Should I harvest stem cells for an autologous stem cell transplant even if I’m not sure I want to have one?
Hello David- I have been reading your website since March- you are amazing. I was diagnosed in June with early stage multiple myeloma stage 1.
My doctors are pushing for a stem cell transplant which I am not in favor of at this time. They also recommend that I harvest stem cells in case I want to do the transplant in the future. I understand the reason for that but the drugs and procedures scare me.
I have been doing chemo since the beginning of June and my Serum Protein Electrophoresis M protein numbers in g/dL are:
- 5/9 – 1.76
- 5/24 – 1.97
- 6/30 – 1.67
- 7/28 – 1.10
- 8/25 – 0.81
- 9/28 – 0.55
- 10/28 – 0.62
Bone marrow was at 50% .
I have gone through 6 rounds of RVd. The last number went up a little and it worries me even though the doctor calls it stable. I would like to know your opinion of stem cell harvest for future use. Thank you for your website. Paula
Thank you for your kind words. I have linked a spectrum of blog posts I researched and written about ASCT below.
My reply to your question is multi-part so I will itemize below. I will assume:
- you are younger than the average newly diagnosed MM patient- the average age is 69.
- I am going to also assume that your goals are to live longer than the average 5-7 years with a higher quality of life.
- Lastly, I will assume that you have not suffered any serious side effects during your 6 courses of RVd. If you have, undergoing the high dose chemo of an ASCT will probably make the side effect worse.
Think myelosuppression (low blood counts) or chemotherapy-induced peripheral neuropathy aka CIPN, nerve damage.
When you say “I’ve been doing chemo since the beginning of June” I take that to mean that you did your 6 courses of RVd from June-November.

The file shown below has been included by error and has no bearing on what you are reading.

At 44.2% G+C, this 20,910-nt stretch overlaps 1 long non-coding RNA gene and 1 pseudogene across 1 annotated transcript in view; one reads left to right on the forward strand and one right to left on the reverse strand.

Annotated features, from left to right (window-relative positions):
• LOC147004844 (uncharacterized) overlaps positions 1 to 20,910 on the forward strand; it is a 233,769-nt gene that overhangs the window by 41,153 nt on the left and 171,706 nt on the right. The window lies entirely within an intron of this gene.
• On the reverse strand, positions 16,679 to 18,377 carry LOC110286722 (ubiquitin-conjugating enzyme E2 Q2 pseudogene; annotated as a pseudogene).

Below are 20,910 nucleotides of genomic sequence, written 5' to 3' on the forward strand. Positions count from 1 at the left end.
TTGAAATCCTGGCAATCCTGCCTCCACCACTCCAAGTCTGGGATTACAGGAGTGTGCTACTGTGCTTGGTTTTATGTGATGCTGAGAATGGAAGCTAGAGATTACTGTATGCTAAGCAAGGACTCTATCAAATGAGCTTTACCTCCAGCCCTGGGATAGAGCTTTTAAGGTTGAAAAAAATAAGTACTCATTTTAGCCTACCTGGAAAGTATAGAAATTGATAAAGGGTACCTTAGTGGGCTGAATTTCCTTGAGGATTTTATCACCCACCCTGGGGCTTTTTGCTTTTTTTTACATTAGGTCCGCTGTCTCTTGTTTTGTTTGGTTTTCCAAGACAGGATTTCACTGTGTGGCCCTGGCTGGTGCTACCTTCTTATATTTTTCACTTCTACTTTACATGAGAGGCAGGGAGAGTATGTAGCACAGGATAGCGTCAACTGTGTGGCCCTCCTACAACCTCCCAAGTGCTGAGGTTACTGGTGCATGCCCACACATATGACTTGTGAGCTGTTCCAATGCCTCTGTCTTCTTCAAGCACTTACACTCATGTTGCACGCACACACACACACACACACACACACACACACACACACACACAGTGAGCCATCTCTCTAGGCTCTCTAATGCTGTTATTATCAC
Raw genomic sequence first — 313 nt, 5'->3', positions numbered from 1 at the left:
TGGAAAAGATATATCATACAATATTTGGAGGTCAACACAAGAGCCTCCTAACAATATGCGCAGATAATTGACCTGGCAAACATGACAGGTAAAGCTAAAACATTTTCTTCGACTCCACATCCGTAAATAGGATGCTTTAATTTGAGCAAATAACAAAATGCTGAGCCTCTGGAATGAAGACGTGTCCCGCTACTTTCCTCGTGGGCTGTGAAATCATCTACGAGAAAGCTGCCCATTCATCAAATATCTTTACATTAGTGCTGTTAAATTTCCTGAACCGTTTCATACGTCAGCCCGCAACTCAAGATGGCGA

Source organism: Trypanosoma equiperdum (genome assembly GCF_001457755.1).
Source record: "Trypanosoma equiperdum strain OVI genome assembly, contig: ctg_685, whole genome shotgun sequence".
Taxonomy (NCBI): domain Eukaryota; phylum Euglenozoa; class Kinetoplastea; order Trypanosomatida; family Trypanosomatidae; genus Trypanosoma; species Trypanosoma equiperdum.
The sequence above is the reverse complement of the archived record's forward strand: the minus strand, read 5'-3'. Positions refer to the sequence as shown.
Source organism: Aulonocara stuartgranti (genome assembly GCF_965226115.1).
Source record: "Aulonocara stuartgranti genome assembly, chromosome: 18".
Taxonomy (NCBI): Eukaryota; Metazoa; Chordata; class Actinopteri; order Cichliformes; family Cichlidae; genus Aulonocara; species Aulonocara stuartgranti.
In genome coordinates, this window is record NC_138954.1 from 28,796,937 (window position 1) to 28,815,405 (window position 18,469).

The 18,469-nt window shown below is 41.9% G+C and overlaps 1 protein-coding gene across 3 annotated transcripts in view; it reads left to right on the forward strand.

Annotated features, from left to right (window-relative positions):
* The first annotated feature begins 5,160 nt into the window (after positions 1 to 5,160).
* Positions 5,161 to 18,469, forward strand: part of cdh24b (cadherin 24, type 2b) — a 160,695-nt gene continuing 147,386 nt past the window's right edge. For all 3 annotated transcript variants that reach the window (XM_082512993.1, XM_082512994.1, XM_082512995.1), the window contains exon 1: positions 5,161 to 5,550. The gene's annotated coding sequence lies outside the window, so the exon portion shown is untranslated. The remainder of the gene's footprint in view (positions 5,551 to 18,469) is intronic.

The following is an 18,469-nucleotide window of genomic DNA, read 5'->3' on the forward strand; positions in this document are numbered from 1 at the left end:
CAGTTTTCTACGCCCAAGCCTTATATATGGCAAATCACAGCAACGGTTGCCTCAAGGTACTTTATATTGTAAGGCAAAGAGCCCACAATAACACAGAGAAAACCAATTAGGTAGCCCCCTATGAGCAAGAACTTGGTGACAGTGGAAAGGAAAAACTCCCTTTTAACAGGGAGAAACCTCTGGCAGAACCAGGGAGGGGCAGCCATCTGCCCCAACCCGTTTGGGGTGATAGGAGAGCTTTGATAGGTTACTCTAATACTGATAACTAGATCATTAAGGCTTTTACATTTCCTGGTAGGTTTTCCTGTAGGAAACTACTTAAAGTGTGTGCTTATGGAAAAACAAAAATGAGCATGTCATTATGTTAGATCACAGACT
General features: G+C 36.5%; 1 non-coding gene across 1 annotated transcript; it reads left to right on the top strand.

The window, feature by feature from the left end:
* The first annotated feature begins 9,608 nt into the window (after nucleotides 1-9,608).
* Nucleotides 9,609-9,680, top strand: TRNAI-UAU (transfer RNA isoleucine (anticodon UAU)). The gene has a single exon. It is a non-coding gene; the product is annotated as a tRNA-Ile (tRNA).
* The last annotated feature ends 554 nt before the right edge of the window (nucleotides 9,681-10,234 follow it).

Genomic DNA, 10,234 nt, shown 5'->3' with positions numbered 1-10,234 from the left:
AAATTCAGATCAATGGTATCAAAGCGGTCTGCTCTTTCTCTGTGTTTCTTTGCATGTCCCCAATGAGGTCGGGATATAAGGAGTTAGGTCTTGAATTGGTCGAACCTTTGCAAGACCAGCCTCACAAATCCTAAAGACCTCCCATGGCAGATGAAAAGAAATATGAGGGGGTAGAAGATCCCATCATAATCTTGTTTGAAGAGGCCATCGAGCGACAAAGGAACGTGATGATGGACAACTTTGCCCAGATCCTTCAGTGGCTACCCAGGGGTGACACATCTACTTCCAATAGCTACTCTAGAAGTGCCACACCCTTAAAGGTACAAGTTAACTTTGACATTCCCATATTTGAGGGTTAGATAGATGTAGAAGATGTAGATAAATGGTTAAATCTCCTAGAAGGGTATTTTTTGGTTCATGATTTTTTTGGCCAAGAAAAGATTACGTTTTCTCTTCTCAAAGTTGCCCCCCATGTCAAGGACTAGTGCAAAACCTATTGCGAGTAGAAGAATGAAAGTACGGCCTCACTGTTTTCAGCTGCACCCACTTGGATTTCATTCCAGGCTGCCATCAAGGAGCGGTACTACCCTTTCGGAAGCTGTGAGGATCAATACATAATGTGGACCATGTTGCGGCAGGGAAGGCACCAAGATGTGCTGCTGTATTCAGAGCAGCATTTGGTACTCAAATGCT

Are you undergoing maintenance therapy (revlimid probably) now that you have completed your RVd induction therapy? I ask because you have reason to believe that your m-spike will continue to drop possibly resulting in complete remission- without have an ASCT. Low-dose maintenance regardless of whether or not you undergo an ASCT.
- Multiple clinical controlled trials over the past decade or so have established that an autologous stem cell transplant (ASCT) conveys, on average, a longer progression-free survival (PFS) but NOT a longer overall survival (OS). This means that ASCT patients, on average, enjoy a longer first remission but do not live longer than MM patients who do not have an ASCT.
- Multiple studies have established that an ASCT is aggressive therapy and therefore conveys a higher risk of adverse events aka short, long-term and late stage side effects.
- Lastly, studies have confirmed that whether the MM patient undergoes an ASCT early or late, the results are the same- longer PFS but no different OS.
- To answer your question about harvesting stem cells- as you can see from 1 and 2, I’m not much in favor of an ASCT- now or later. Especially for the early stage myeloma patient.
However, you may want to have and ASCT for your own reasons. I know of little downside, few risks, to harvesting stem cells. Especially when your m-spike is low. I do encourage you to “pre-habilitate” meaning exercise, supplement, get plenty of rest, eat nutritiously, etc. If you have access to a clinic that provides hyperbaric oxygen therapy this will kick-start your bodies manufacture of stem cells.
I’ve covered a lot of information, lots of concepts above. Let me know if you have any questions.
Hang in there and good luck,
- MM Survivor
- MM Cancer Coach
- Director PeopleBeatingCancer
One of the most frequently asked question I receive is about autologous stem cell transplants- yes, no, now, later, etc. etc. An ASCT is a serious procedure with many potential risks and rewards. I will link a number of blogs posts on this topic below.